Early assessment is crucial in preventing illness in someone who has been exposed and also in protecting the health of others. If you've been exposed, you may have unknowingly infected close friends or family and they might need to be assessed as well.
More information about hepatitis A and the other types of hepatitis are available on our website at http://www.phac-aspc.gc.ca/hep/index-eng.php.
Symptoms of hepatitis A
Following infection with a hepatitis virus, some people may experience symptoms such as fatigue and jaundice, but many people, especially children younger than six years of age, do not feel ill at all and remain unaware of their infection. If you consumed the recalled product and may have been exposed to hepatitis A, contact your local public health department or health care provider for an assessment.
Besides fatigue and jaundice (yellowing of the skin and eyes), hepatitis A symptoms can include:
-- Fatigue-- Loss of appetite-- Stomach pain-- Dark urine
Who is most at risk?
Infections can occur among people of all ages; however, symptoms are likely to be more severe among the elderly. People with weakened immune systems are also at high risk of developing serious complications.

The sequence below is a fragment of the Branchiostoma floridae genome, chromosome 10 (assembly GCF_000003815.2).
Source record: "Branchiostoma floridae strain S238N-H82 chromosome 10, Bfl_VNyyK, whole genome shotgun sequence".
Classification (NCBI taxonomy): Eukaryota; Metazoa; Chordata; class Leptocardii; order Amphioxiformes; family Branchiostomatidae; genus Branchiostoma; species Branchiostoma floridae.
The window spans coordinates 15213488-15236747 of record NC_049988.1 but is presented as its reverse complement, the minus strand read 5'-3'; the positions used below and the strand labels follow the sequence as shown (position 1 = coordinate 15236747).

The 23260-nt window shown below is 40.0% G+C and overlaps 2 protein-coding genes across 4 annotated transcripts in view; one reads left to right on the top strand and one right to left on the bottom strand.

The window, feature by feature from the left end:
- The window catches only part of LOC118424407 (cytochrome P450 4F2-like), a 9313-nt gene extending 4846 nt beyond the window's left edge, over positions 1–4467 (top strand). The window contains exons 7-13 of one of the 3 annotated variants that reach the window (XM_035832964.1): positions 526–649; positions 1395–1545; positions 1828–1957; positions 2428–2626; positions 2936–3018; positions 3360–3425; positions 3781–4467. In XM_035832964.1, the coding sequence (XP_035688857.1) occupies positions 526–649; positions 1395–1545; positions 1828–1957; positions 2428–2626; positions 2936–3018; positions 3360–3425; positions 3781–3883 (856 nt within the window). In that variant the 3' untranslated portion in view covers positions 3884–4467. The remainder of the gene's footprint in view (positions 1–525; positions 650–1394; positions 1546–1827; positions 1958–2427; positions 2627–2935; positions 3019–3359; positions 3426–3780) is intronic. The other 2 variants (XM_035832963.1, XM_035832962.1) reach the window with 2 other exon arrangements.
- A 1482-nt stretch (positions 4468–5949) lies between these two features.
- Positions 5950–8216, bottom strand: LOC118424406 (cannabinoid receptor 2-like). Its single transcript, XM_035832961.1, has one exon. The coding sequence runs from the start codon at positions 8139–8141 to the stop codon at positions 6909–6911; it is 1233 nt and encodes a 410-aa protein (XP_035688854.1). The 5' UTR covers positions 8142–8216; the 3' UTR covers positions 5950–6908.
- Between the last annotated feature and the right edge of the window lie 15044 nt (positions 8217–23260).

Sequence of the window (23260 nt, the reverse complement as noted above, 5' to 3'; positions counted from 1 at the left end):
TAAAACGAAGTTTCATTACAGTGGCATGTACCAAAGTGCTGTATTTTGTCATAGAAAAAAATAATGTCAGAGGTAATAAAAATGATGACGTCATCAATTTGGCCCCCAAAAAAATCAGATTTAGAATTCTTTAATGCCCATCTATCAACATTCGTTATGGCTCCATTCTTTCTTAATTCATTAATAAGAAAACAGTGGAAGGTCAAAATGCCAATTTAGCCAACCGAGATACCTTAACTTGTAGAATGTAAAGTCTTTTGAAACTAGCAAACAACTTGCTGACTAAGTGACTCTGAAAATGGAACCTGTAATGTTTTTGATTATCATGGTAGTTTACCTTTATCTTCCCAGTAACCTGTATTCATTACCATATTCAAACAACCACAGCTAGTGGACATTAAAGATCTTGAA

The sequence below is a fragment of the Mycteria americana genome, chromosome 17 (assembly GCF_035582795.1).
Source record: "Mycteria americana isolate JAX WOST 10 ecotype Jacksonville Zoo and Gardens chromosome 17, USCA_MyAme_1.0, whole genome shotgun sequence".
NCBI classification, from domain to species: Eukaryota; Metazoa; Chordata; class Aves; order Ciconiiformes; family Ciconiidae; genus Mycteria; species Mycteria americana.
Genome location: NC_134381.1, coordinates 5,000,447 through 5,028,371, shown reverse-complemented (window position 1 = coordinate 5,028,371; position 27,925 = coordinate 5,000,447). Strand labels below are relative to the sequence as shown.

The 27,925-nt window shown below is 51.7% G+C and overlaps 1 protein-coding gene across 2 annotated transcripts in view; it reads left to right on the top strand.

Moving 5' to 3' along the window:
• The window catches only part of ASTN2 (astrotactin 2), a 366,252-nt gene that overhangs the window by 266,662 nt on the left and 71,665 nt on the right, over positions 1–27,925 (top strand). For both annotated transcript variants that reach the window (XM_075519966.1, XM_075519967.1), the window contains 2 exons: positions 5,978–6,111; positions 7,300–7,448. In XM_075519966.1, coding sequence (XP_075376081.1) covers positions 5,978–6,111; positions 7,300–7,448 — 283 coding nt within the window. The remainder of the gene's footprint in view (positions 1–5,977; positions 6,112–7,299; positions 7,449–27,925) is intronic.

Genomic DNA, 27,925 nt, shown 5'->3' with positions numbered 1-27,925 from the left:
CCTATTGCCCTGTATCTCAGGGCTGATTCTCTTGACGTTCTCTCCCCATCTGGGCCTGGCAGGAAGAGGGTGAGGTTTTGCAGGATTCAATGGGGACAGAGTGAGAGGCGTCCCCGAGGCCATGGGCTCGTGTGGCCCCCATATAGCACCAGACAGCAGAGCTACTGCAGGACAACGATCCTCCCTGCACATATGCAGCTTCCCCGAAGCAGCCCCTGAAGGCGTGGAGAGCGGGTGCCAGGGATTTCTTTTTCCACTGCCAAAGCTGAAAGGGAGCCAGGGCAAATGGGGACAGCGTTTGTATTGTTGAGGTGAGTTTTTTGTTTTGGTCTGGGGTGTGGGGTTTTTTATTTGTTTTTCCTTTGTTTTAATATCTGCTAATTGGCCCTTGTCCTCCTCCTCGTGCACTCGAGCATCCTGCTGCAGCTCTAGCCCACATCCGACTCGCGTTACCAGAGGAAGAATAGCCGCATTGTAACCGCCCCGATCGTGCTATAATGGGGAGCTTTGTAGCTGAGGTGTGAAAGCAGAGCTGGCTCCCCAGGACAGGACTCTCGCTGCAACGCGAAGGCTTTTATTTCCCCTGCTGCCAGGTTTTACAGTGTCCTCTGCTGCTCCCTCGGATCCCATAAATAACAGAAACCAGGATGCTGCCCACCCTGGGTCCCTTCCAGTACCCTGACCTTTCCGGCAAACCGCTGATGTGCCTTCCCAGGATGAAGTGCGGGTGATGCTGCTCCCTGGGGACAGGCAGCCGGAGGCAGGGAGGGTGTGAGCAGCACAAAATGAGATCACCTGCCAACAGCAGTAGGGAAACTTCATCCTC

How to protect yourself
Since the introduction of hepatitis A vaccine in Canada in 1996, the incidence of this disease has declined and the risk to the general public is low. Hepatitis A is most often spread through contaminated food or water. The virus can be spread by an infected food handler who hasn't properly washed their hands or through food that has come into contact with contaminated water.
Proper hygiene and safe food handling and preparation practices are key to preventing the spread of all food-borne illnesses, including hepatitis A.
Hepatitis A can also be prevented through vaccination.
General food safety
Everyone should practice these general food safety precautions (phac-aspc.gc.ca/fs-sa/fst-csa-eng.php) at all times.
The U.S. Food and Drug Administration recall page (fda.gov/Safety/Recalls/ucm355166.htm)
The U.S. Centers for Disease Control and Prevention investigation page (cdc.gov/hepatitis/Outbreaks/2013/A1b-03-31/index.html)
The Public Health Agency of Canada's hepatitis fact sheet (phac-aspc.gc.ca/hep/index-eng.php)
The Public Health Agency of Canada's Anatomy of a Food-borne Illness Outbreak (phac-aspc.gc.ca/fs-sa/anato-eng.php)
The Public Health Agency of Canada's video series, Something you ate? (phac-aspc.gc.ca/fs-sa/videos/index-eng.php)
The Government of Canada food safety web portal (foodsafety.gc.ca)
Public Health Agency of Canada